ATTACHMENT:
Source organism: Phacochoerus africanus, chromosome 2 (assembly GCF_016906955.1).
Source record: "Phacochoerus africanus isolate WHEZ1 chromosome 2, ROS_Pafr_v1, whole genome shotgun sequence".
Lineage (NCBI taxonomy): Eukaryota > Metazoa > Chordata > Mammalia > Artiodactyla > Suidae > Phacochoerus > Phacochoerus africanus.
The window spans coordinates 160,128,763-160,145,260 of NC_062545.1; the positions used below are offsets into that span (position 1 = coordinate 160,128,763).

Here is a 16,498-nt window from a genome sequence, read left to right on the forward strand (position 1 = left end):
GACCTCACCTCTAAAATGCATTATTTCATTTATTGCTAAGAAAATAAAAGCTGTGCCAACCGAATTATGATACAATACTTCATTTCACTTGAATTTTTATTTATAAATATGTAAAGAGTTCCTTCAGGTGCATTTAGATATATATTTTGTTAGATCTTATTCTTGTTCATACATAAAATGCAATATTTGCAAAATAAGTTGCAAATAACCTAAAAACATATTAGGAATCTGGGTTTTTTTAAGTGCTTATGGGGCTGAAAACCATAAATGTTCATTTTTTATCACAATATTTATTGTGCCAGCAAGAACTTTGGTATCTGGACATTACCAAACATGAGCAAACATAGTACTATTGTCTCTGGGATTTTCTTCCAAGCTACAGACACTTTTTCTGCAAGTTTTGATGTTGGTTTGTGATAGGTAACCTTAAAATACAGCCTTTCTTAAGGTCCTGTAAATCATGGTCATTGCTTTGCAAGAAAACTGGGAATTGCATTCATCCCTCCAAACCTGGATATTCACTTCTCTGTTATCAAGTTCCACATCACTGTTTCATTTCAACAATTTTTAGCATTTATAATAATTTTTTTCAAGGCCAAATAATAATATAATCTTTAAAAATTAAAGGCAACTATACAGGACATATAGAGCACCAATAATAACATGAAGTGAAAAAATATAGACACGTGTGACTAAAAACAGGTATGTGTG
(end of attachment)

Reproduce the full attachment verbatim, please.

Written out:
Source organism: Phacochoerus africanus, chromosome 2 (assembly GCF_016906955.1).
Source record: "Phacochoerus africanus isolate WHEZ1 chromosome 2, ROS_Pafr_v1, whole genome shotgun sequence".
Lineage (NCBI taxonomy): Eukaryota > Metazoa > Chordata > Mammalia > Artiodactyla > Suidae > Phacochoerus > Phacochoerus africanus.
The window spans coordinates 160,128,763-160,145,260 of NC_062545.1; the positions used below are offsets into that span (position 1 = coordinate 160,128,763).

Here is a 16,498-nt window from a genome sequence, read left to right on the forward strand (position 1 = left end):
GACCTCACCTCTAAAATGCATTATTTCATTTATTGCTAAGAAAATAAAAGCTGTGCCAACCGAATTATGATACAATACTTCATTTCACTTGAATTTTTATTTATAAATATGTAAAGAGTTCCTTCAGGTGCATTTAGATATATATTTTGTTAGATCTTATTCTTGTTCATACATAAAATGCAATATTTGCAAAATAAGTTGCAAATAACCTAAAAACATATTAGGAATCTGGGTTTTTTTAAGTGCTTATGGGGCTGAAAACCATAAATGTTCATTTTTTATCACAATATTTATTGTGCCAGCAAGAACTTTGGTATCTGGACATTACCAAACATGAGCAAACATAGTACTATTGTCTCTGGGATTTTCTTCCAAGCTACAGACACTTTTTCTGCAAGTTTTGATGTTGGTTTGTGATAGGTAACCTTAAAATACAGCCTTTCTTAAGGTCCTGTAAATCATGGTCATTGCTTTGCAAGAAAACTGGGAATTGCATTCATCCCTCCAAACCTGGATATTCACTTCTCTGTTATCAAGTTCCACATCACTGTTTCATTTCAACAATTTTTAGCATTTATAATAATTTTTTTCAAGGCCAAATAATAATATAATCTTTAAAAATTAAAGGCAACTATACAGGACATATAGAGCACCAATAATAACATGAAGTGAAAAAATATAGACACGTGTGACTAAAAACAGGTATGTGTG